Aphrodite’s blues...

Financial Mirror (Cyprus) - - FRONT PAGE -

As the fi­nal prepa­ra­tions for the May 8 tri­lat­eral sum­mit be­tween the heads of State of Cyprus, Is­rael and Greece were be­ing laid out – the fourth such sum­mit in just over two years, with so far, more words than ac­tions – news broke out that Cyprus and Is­rael might re­sort to in­ter­na­tional ar­bi­tra­tion to re­solve a dis­pute over Aphrodite, a gas field lo­cated in the Cypriot Ex­clu­sive Eco­nomic Zone (EEZ), with a tip ex­tend­ing into the Is­raeli EEZ.

In De­cem­ber 2010, Cyprus and Is­rael signed an agree­ment de­lim­i­tat­ing their mar­itime bor­der. It was sup­posed to be fol­lowed up by a uni­ti­sa­tion agree­ment pro­vid­ing a frame­work for co­op­er­a­tion in the ex­ploita­tion of cross-bor­der nat­u­ral gas or oil reser­voirs, but the two sides have yet to agree to such a deal. A year later, to­ward the end of 2011, Texas-based No­ble En­ergy an­nounced the dis­cov­ery of Aphrodite in Block 12 off the Cypriot coast.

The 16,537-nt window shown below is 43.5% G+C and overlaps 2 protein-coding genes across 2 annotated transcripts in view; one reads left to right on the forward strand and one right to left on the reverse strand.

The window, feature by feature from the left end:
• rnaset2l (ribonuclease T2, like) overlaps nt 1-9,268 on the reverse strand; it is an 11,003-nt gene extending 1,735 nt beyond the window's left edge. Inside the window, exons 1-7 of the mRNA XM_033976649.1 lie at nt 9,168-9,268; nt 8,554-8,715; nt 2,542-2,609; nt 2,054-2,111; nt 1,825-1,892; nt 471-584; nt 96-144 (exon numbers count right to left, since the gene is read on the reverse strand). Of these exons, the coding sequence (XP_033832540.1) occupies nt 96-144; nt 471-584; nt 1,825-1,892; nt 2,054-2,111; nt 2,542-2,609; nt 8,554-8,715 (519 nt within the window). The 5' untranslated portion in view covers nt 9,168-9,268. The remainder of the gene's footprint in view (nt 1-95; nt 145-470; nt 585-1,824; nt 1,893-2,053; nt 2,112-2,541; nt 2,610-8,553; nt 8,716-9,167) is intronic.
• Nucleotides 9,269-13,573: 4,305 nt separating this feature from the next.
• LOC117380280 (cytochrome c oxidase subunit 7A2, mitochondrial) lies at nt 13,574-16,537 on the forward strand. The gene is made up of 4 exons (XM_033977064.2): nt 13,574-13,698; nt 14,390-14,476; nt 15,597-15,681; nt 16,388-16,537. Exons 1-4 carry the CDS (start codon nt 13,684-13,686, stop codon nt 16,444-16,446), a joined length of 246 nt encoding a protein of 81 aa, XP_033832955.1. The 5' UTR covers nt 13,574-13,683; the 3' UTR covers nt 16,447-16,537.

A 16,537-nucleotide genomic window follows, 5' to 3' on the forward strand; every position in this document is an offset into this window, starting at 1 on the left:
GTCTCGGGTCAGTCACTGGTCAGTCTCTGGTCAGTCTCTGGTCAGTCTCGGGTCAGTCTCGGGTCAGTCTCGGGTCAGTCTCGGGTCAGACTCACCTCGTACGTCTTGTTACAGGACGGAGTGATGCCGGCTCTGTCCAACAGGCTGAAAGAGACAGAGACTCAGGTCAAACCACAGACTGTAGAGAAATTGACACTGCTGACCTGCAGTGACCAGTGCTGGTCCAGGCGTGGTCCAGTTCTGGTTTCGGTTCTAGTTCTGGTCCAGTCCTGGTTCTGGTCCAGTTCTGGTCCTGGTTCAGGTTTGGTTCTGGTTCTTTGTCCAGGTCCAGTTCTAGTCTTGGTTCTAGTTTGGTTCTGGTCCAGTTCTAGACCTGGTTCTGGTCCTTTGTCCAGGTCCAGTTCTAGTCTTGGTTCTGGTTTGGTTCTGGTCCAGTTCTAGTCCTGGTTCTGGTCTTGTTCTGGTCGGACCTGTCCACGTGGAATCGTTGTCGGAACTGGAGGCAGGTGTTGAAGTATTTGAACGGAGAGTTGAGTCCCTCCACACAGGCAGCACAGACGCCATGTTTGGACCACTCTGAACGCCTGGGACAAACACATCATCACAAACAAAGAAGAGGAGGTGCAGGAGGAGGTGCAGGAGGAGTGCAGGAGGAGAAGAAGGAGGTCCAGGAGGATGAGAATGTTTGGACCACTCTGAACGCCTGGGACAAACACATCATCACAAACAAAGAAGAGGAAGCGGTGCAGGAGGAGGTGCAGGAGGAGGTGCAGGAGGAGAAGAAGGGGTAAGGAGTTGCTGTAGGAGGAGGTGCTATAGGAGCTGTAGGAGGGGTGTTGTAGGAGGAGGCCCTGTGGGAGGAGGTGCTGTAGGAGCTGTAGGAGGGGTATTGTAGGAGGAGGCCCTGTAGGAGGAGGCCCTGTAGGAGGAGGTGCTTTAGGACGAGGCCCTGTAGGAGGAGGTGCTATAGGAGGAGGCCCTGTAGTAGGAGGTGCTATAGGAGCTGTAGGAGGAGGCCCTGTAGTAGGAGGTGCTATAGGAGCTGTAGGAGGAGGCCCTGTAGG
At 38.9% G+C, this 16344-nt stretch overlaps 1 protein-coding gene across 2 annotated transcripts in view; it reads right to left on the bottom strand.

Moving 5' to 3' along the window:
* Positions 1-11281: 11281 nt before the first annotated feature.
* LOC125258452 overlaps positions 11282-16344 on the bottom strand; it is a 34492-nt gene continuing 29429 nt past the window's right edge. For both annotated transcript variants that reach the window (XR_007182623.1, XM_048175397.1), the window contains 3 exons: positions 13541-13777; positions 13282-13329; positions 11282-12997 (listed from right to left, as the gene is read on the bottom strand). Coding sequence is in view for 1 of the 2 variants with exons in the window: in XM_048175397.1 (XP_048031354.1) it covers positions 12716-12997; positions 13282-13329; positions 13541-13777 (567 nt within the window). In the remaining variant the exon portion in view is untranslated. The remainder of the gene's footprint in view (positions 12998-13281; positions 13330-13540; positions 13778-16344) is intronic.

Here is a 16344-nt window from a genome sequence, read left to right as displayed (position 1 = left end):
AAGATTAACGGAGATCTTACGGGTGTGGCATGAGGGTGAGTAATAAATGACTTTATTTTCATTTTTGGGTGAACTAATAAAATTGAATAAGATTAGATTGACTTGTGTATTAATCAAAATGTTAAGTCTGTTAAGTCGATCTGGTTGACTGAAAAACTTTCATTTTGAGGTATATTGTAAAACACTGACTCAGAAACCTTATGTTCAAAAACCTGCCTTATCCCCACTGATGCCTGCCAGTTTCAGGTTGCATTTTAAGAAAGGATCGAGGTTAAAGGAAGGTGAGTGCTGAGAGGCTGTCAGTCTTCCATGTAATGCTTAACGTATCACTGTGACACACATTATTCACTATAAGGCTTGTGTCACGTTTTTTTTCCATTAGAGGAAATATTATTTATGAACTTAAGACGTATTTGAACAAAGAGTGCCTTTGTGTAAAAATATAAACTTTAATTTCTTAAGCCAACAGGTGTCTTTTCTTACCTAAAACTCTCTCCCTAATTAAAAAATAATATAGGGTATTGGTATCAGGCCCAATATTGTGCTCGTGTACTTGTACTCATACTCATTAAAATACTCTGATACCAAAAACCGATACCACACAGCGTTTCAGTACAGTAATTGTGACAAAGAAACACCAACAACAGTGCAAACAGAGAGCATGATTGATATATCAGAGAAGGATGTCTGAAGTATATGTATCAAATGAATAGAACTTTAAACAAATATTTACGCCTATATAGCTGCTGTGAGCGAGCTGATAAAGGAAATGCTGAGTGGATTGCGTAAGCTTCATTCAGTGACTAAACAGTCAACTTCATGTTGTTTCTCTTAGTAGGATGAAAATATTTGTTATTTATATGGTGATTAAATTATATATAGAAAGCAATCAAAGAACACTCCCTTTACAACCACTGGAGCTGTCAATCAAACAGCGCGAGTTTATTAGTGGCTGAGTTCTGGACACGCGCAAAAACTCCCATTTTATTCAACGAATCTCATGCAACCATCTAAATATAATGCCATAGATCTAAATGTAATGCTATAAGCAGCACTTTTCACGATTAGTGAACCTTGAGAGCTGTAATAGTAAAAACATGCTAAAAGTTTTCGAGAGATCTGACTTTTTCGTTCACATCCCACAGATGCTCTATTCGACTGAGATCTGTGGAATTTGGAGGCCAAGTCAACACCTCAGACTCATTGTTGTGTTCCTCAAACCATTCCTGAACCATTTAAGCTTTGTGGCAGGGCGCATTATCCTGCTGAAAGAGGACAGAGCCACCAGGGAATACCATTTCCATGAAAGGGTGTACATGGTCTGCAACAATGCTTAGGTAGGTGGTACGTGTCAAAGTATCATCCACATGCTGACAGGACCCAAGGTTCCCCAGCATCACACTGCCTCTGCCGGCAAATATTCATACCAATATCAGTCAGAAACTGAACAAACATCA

When it was first dis­cov­ered, Aphrodite was es­ti­mated to con­tain around seven tril­lion cu­bic feet (tcf) of nat­u­ral gas, but a sub­se­quent ap­praisal drilling in 2013 re­vised th­ese es­ti­mates down to a mean of 4.5 tcf. En­cour­aged by this dis­cov­ery, on the edge of Block 12 in the Cypriot EEZ, the right hold­ers of the Ishai li­cense on the op­po­site side of the bor­der, within the Is­raeli EEZ, drilled a well in Novem­ber 2012 that demon­strated that Aphrodite in­deed partly ex­tends into their li­cense, though it only showed neg­li­gi­ble quan­ti­ties of nat­u­ral gas.

At the time, Eyal Shuker, CEO of Is­rael Op­por­tu­nity, one of the Ishai li­censees, de­clared: “We re­gret the re­sults, and we would have been happy were they dif­fer­ent.”

Yet, much to the dis­be­lief of the Cypriot side, on Novem­ber 2015, the Pe­tro­leum Com­mis­sioner at the Is­raeli En­ergy Min­istry clas­si­fied th­ese find­ings as a dis­cov­ery, a term im­ply­ing a com­mer­cial value.

Ex­actly how much of th­ese nat­u­ral gas re­sources ex­tend to the Ishai li­cense is un­known at this point. The Cypri­ots claim it is only a neg­li­gi­ble frac­tion, pos­si­bly around 3% of the reser­voir or less, the Is­raelis, on the other hand, in­sist it is larger than that and have men­tioned shares that range from 5 to 10% of the reser­voir.